Updated: 4:35 p.m.
The Senate Sergeant-at-Arms has started using an e-mail validation system and is asking news outlets to do so as well following a string of hoax e-mails sent to the media proclaiming the deaths of four Democratic Senators.
“Hoax e-mail messages spoofing official Senate sources have recently been sent to a number of media outlets,” reads an e-mail from the Sergeant-at-Arms to Senate administrative managers and chief clerks. “At present, there is no need to report spoofed messages to the Sergeant at Arms, as they did not originate from the Senate.”
Hoax e-mails sent over the weekend and early this week announced that Sens. Harry Reid (Nev.), Patrick Leahy (Vt.), Dianne Feinstein (Calif.) and Frank Lautenberg (N.J.) died of cancer. While the e-mails appeared to come from Senate offices’ domain names, they were sent with the technique known as spoofing, whereby a computer program cloaks the actual e-mail address with a mimic address.
“To help combat the problem of e-mail forgery, the Sergeant at Arms has implemented a commonly-accepted industry technology called sender policy framework (SPF) for the Senate,” the memo reads. “This framework allows the senate.gov domain to specify what servers are allowed to send messages for users with senate.gov addresses, and allows recipients’ e-mail systems to automatically check inbound messages to validate that they originated from a server authorized for the sender’s e-mail address.”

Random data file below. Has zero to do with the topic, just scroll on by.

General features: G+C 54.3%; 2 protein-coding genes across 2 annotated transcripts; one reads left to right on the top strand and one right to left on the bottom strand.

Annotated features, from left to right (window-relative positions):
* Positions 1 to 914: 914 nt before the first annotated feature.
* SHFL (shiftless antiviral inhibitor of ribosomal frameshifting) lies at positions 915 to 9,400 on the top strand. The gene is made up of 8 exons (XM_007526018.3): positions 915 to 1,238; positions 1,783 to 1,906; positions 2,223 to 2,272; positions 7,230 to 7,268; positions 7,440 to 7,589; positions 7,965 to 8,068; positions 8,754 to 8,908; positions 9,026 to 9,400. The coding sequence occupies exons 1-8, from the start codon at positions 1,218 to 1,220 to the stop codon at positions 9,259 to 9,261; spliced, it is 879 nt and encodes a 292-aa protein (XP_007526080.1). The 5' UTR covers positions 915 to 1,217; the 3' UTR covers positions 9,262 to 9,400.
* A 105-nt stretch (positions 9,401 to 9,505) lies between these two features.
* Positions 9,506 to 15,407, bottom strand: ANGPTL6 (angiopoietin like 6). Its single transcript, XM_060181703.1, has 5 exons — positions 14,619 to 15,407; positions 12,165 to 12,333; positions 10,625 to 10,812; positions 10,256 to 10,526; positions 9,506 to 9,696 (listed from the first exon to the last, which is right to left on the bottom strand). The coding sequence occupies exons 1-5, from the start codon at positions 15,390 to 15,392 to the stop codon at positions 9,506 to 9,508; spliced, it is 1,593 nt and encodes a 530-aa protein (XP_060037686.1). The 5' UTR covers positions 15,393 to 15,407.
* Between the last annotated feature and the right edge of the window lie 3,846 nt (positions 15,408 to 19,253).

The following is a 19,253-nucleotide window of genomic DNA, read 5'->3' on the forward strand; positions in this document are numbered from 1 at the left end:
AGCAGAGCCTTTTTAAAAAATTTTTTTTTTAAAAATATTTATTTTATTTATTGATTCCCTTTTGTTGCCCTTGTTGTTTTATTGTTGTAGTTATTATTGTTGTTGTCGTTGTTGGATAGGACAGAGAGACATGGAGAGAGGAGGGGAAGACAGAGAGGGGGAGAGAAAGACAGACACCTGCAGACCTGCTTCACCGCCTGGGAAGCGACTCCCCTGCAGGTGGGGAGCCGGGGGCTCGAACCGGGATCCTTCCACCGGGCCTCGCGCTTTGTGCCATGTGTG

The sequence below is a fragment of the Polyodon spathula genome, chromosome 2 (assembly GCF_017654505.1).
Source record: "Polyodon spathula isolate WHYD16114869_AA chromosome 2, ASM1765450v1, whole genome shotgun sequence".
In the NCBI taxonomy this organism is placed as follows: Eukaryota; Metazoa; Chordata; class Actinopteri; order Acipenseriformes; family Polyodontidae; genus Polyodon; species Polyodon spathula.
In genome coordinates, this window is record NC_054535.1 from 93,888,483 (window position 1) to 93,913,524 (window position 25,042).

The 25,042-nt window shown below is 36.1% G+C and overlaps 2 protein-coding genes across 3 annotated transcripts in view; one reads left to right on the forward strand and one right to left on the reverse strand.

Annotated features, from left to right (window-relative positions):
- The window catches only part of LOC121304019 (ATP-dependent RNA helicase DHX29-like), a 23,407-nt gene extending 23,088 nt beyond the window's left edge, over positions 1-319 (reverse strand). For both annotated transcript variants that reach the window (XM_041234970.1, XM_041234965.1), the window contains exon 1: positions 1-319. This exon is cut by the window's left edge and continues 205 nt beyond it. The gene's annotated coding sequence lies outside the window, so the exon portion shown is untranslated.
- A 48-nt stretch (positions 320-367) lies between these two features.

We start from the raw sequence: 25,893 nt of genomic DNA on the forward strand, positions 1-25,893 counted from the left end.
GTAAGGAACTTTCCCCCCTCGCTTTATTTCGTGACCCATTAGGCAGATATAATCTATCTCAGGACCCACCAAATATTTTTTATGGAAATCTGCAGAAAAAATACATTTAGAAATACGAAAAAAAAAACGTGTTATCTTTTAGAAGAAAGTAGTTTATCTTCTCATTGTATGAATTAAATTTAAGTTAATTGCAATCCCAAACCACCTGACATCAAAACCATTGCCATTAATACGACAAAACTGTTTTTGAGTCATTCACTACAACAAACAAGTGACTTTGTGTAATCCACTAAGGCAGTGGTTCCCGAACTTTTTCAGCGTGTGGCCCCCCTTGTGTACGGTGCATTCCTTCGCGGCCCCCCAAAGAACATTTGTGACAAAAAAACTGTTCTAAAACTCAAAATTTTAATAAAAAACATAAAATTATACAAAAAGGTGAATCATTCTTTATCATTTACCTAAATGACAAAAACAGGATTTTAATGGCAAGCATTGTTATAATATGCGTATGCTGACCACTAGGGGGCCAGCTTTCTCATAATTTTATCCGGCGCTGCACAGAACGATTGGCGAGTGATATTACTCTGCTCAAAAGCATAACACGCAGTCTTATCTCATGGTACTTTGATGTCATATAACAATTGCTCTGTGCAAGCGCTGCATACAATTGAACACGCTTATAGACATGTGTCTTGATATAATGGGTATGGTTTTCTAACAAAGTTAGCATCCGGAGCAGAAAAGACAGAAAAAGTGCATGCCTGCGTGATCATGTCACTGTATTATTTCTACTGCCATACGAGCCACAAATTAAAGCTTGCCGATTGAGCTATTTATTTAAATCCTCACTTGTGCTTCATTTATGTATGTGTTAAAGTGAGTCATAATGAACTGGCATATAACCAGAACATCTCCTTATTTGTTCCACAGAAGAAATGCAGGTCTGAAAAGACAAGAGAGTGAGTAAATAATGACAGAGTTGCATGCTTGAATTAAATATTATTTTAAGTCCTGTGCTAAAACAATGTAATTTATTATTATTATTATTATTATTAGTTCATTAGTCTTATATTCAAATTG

The memo also states, “Messages that fail this check can then either be discarded or tagged with a warning that the source might be spoofed.”
The Sergeant-at-Arms asked that the notice be forwarded to Senate press staff and media outlets and directed them to openspf.org to learn more about the program.
“If they have not already done so, we recommend that news media and other organizations that regularly communicate with the Senate via e-mail take advantage of this technology by implementing SPF checking on their inbound e-mail processing servers,” the note reads.
Jeffrey Carpenter, technical manager of the CERT Coordination Center at the Carnegie Mellon Software Engineering Institute, said anyone looking for more information on avoiding these types of e-mail scams should visit the website of the U.S. Computer Emergency Readiness Team at uscert.gov.